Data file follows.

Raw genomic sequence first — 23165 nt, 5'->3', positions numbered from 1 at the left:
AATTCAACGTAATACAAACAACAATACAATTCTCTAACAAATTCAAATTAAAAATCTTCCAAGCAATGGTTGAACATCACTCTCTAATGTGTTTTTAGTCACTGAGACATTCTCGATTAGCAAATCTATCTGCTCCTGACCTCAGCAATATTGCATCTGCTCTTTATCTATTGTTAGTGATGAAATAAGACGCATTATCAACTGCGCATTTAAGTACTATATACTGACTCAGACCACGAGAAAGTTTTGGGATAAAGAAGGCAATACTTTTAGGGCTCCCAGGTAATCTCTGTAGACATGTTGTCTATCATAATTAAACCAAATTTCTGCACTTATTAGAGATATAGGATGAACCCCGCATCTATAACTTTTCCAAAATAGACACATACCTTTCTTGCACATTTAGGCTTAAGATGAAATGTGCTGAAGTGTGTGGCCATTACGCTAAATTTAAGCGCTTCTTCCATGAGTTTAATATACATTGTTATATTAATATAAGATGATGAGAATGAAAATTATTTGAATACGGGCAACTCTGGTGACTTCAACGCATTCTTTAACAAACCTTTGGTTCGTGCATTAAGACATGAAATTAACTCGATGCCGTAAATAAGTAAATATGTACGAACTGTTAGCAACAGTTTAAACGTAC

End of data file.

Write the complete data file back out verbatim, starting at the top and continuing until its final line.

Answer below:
Raw genomic sequence first — 23165 nt, 5'->3', positions numbered from 1 at the left:
AATTCAACGTAATACAAACAACAATACAATTCTCTAACAAATTCAAATTAAAAATCTTCCAAGCAATGGTTGAACATCACTCTCTAATGTGTTTTTAGTCACTGAGACATTCTCGATTAGCAAATCTATCTGCTCCTGACCTCAGCAATATTGCATCTGCTCTTTATCTATTGTTAGTGATGAAATAAGACGCATTATCAACTGCGCATTTAAGTACTATATACTGACTCAGACCACGAGAAAGTTTTGGGATAAAGAAGGCAATACTTTTAGGGCTCCCAGGTAATCTCTGTAGACATGTTGTCTATCATAATTAAACCAAATTTCTGCACTTATTAGAGATATAGGATGAACCCCGCATCTATAACTTTTCCAAAATAGACACATACCTTTCTTGCACATTTAGGCTTAAGATGAAATGTGCTGAAGTGTGTGGCCATTACGCTAAATTTAAGCGCTTCTTCCATGAGTTTAATATACATTGTTATATTAATATAAGATGATGAGAATGAAAATTATTTGAATACGGGCAACTCTGGTGACTTCAACGCATTCTTTAACAAACCTTTGGTTCGTGCATTAAGACATGAAATTAACTCGATGCCGTAAATAAGTAAATATGTACGAACTGTTAGCAACAGTTTAAACGTAC